The Office of Government Information Services today issued its first advisory opinion on a FOIA matter. Today’s advisory opinion, and the many we hope will follow, is important for OGIS to help prevent and resolve disputes and make FOIA work better. The purpose of advisory opinions is to provide clear direction to agencies and requesters on how FOIA’s requirements should be interpreted to prevent future disputes, similar to the way the Office of Government Ethics makes public its advice to agencies and government employees who request OGE’s help interpreting ethics laws. Back when we were advocating for the creation of OGIS [More]
When Congress improved FOIA last year, it built in some growing pains for the Office of Government Information Services (OGIS). Today, we’re seeing those pains in longer than usual waits for replies from OGIS. The office has reportedly been inundated with requests for assistance as FOIA requesters navigate FOIA. In response, they’ve had to triage the Office’s response to help requests. OGIS was never intended to add another level of waiting to the FOIA process, but FOIA reformers in Congress knew growing pains were inevitable. To fulfill its mission, OGIS will have to become bigger than its current size to [More]
Pentagon hopes Congress will protect tactics, techniques and procedures from disclosure. Military also seeks to protect rules of engagement. Public interest in disclosure could outweigh confidentality, but military gets to decide in Pentagon’s proposal. Defense Department is hoping the third time’s the charm as it once again asks for the authority to withhold from the public certain military tactics, techniques and procedures , the disclosure of which would give an adversary an advantage. The proposal (Sec. 1003 of DoD’s draft legislation), which the Defense Department would like included in the defense authorization bill for fiscal year 2018, is narrower than [More]
Diminishing or eliminating the daily White House Press Briefing is a big mistake. In my childhood hometown, the longtime daily newspaper sits along one side of a wide open space that has been the home to civic protest, celebrations, food festivals and relaxed family picnics. Along another side of the town square sits another building of equal architectural and community significance, City Hall. The physical proximity of the newspaper and the seat of local government makes the greenspace a gathering point, a place where people from around the community exercise their First Amendment rights. The resulting civic-mindedness helps define the [More]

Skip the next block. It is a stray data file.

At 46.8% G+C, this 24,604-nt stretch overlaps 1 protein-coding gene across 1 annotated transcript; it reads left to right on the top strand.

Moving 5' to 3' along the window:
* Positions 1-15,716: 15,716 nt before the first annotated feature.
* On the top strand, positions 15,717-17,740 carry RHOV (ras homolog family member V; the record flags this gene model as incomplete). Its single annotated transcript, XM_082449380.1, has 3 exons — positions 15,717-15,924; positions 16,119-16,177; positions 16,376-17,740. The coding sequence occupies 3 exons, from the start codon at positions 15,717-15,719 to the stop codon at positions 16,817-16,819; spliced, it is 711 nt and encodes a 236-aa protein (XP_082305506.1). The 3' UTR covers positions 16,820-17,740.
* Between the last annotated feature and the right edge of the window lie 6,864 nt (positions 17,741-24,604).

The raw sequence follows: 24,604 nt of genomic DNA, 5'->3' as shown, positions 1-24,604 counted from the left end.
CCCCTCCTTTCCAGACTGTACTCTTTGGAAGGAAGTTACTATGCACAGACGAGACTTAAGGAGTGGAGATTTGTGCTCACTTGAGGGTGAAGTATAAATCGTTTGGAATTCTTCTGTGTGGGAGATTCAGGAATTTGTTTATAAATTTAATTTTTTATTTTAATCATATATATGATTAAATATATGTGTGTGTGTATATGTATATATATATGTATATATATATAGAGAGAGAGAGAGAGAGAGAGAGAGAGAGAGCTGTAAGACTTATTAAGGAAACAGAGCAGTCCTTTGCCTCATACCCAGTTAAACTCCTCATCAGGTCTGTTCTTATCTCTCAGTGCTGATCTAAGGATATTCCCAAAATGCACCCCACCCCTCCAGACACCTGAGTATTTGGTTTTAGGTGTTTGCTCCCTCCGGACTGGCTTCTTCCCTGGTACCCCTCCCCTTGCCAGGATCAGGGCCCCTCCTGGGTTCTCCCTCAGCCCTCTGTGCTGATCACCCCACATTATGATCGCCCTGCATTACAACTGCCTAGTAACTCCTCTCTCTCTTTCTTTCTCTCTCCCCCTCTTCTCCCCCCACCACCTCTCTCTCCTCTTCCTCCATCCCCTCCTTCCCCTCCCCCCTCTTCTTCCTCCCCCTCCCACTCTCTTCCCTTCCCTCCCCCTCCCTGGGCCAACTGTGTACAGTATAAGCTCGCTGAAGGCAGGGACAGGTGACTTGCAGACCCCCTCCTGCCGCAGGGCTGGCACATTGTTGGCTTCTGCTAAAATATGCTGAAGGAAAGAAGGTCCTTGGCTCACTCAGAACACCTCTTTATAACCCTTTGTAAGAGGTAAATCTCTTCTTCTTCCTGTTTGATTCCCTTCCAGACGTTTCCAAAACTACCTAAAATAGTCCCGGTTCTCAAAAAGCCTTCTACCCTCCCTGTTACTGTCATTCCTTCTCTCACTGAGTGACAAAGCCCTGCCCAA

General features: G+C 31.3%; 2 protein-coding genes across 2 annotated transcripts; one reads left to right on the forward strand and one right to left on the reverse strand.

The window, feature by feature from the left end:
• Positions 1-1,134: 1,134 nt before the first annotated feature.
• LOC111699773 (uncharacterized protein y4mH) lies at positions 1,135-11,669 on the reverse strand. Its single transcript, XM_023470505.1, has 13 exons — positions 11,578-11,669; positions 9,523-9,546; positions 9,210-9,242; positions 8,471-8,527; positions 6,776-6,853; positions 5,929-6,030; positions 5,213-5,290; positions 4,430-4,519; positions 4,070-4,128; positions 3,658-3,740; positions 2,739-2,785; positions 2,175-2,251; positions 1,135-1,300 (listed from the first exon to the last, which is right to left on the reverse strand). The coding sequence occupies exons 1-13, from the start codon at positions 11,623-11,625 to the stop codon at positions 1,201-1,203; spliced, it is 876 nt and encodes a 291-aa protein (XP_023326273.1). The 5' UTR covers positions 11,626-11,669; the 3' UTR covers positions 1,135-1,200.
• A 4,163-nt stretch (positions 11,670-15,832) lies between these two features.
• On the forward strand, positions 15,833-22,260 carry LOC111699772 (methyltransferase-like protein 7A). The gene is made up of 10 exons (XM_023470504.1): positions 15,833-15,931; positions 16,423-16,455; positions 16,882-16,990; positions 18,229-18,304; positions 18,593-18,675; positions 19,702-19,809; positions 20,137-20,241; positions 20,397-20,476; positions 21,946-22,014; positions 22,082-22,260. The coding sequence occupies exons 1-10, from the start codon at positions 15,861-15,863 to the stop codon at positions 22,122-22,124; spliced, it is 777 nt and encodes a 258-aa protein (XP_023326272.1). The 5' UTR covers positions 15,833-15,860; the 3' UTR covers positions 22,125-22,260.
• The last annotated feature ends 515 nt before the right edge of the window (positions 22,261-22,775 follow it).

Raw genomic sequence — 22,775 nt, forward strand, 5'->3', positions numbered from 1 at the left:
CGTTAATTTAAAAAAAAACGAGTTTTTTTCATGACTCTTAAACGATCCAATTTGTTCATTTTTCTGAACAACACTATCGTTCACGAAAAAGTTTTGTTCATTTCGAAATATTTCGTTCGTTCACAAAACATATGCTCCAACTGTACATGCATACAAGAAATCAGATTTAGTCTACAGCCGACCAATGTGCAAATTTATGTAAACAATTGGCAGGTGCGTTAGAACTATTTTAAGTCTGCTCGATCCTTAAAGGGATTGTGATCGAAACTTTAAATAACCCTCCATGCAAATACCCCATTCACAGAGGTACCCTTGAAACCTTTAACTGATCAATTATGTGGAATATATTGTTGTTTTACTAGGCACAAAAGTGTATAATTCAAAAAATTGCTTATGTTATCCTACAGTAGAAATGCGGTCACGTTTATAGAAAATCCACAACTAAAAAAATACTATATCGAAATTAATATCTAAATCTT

Welcome to the News Media for Open Government FIRST Principles Updates Name Change: Why we became News Media for Open Government. Working for over a decade as the Sunshine in Government Initiative, we adopted a new name, a new, broadened mission to protect newsgathering, and a new look. And in 2017, we’ll be doing more to help our member groups keep track of trends and fight to protect newsgathering and open government. Comments, concerns, tips or suggestions? Send them to Rick Blum, director, News Media for Open Government at firstname.lastname@example.org. Appreciation to our members. If you support these groups through [More]
Journalism at its best is guided by the search for truth and holding the powerful to account. This is not some academic exercise or noble goal. Resources abound for learning about how the news media takes seriously its commitment to accuracy. An important starting point is the Society of Professional Journalists Code of Ethics, which lays out four commitments for journalists: seek the truth and report it, minimize harm, act independently, and be accountable and transparent. The SPJ website provides detailed guidance on work by the Code, and it gives good grounding for any person with questions about how journalists do their work.
President-elect Trump used Twitter to announce he asked the House and Senate intelligence committees to identify who provided to NBC News a memorandum outlining the intelligence community’s assessment of efforts by the Russian government to influence the presidential election. A threat of an investigation by Congress into unauthorized disclosures to the news media should be taken seriously. As has been widely reported, the report obtained by NBC the version for public release, not the classified version with sensitive details describing how the information was compiled. Reporting based in part on unauthorized disclosures is at times a useful way to put together an accurate picture of key events [More]
The incoming Trump administration has a narrower window for affecting how agencies implement their obligations under the federal Freedom of Information Act (FOIA) than previous presidents, however each administration sets the tone for disclosure decisions in cases where agencies have discretion. With the enactment of the FOIA Improvement Act of 2016, Congress wrote into law an explicit requirement that agencies disclose information requested under FOIA unless they foresee a harm to a protected interest, such as national security or personal privacy. While the new administration cannot change the presumption of openness by executive action alone, it can influence what agencies do (or don’t do) when [More]
Attorney general nominee Jeff Sessions will likely face questions on FOIA and other topics affecting open government during two scheduled days of confirmation hearings in the Senate Judiciary Committee starting on Tuesday, January 10.